It Never Fails

Time is a precious commodity for me these days.  I teach seven classes a week (26 hours in the classroom), and I spend easily another 10-15 hours a week more on preparation, grading, and management issues.  I spend another 15-20 hours a week on my ICL work.  For those of you keep score at home, that’s 61 hours a week of work, and that doesn’t include my writing time. 

So why is it, then, that the times I have the least availability for writing are the times when I generate the most ideas?  I already have three books in various stages of disrepair, and suddenly my creativity is in overdrive.  I woke up from a nap this afternoon (a brief, 45 minute power nap because I only got three hours of sleep last night), and characters were writing dialog in my head.  On Saturday, in the middle of trying to relax and go golfing with my hubby, a whole different story emerged and tried to wrestle control of my concentration away from my swing tempo.  In all, I’ve managed to generate about six new story ideas at a time when I can’t sufficiently spend time on the ones I already have started.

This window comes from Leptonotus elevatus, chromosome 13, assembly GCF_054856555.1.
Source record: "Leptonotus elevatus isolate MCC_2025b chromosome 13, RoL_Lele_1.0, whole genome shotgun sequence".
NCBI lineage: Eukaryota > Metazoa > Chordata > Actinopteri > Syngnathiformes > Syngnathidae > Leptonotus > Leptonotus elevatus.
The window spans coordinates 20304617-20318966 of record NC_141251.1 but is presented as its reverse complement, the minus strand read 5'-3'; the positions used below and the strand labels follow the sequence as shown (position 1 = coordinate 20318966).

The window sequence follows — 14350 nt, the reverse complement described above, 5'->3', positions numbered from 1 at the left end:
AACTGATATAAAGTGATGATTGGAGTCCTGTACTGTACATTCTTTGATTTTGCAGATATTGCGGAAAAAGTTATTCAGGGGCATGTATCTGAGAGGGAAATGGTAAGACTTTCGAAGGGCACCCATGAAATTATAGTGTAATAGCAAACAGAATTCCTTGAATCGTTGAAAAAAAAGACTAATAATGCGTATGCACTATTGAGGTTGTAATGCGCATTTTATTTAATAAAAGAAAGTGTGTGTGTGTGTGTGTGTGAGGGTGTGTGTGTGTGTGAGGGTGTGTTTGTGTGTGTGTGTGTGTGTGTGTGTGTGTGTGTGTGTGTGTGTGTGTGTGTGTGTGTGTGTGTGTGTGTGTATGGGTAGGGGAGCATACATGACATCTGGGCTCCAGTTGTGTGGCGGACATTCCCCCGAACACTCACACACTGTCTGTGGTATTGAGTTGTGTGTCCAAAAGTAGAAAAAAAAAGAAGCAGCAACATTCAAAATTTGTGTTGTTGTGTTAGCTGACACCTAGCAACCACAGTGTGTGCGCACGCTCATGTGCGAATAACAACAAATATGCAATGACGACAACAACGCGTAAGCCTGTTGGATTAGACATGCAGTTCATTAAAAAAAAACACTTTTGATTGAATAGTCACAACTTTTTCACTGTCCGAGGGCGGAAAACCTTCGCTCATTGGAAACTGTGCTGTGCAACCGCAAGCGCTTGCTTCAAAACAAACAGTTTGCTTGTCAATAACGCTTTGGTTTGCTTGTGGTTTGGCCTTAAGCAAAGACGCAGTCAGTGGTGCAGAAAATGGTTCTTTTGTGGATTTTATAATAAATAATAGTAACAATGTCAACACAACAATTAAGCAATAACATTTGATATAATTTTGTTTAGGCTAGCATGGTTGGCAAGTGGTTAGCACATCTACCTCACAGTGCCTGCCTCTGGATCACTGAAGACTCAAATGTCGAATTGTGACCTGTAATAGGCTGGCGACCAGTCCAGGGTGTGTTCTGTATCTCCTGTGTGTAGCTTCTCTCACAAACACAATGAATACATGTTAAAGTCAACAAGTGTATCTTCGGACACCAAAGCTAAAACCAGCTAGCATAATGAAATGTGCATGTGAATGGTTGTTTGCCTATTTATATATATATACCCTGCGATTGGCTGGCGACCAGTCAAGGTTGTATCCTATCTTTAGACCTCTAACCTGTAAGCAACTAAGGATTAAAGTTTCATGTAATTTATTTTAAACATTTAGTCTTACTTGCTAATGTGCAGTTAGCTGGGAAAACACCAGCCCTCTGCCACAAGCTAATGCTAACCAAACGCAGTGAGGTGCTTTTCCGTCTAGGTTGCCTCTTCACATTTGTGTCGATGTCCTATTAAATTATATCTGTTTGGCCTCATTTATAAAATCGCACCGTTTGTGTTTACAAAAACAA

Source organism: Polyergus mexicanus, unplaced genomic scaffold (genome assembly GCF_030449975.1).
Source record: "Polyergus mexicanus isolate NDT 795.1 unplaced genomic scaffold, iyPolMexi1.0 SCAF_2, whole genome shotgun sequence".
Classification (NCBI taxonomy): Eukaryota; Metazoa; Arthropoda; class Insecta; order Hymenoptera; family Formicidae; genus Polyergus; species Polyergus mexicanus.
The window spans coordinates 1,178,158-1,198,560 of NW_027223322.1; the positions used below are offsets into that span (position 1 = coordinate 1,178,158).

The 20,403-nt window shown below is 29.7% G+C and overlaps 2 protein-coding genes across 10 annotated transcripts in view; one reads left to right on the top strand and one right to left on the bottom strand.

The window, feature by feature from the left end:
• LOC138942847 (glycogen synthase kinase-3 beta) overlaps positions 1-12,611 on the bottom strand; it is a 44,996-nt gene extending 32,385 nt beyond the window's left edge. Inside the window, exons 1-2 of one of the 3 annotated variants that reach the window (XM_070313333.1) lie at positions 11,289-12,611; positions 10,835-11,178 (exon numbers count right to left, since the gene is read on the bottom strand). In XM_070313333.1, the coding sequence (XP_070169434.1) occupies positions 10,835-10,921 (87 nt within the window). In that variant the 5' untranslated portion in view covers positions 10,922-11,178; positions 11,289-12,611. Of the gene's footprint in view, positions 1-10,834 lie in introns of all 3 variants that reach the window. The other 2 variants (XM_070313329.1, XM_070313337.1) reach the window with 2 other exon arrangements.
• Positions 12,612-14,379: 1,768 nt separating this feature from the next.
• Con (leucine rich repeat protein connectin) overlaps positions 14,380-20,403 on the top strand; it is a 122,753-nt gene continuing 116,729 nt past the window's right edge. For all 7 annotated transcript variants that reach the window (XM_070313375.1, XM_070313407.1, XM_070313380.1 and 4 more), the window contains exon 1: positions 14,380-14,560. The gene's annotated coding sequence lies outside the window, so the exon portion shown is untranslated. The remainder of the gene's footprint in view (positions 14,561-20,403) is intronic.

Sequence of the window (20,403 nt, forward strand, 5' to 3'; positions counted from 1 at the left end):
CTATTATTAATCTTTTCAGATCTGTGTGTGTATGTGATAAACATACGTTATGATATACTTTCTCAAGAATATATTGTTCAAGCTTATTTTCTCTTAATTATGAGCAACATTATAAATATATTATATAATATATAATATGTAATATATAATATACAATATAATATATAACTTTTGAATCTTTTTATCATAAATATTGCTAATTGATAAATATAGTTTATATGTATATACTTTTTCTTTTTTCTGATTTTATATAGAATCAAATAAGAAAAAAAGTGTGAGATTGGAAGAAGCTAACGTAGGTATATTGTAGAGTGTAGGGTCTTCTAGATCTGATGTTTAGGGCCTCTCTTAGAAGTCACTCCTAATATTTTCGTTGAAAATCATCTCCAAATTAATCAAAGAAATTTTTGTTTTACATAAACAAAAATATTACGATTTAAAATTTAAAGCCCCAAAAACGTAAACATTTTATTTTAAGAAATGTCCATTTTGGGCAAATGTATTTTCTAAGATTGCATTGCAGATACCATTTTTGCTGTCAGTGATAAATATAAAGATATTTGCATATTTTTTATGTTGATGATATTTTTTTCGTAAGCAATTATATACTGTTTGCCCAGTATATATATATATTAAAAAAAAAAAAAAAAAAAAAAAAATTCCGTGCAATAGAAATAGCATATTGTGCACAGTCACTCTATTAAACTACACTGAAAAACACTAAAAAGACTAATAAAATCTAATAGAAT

Why?

Does this happen to anyone else?  What do you do about it?  In the past, I”ve simply written down the ideas in a journal of potential story ideas to come back to later, but that doesn’t seem to be quelling the flow.  For each idea I write down, two more immediately take its place in my consciousness.  If I just stopped generating ideas today, I’d have enough material to keep me busy for the next ten years at least.

I know, I know: it’s a good problem to have, so why am I complaining?  Because it is a constant reminder that I don’t have enough time to do what I love most.  It feels somehow like a failing on my part.  I am already stretched to my limits, and there is no option for me to add one more item to my agenda. 

But some of these ideas are really, really cool.  And that makes me really, really want to work on them.  And I can’t.

Argh.

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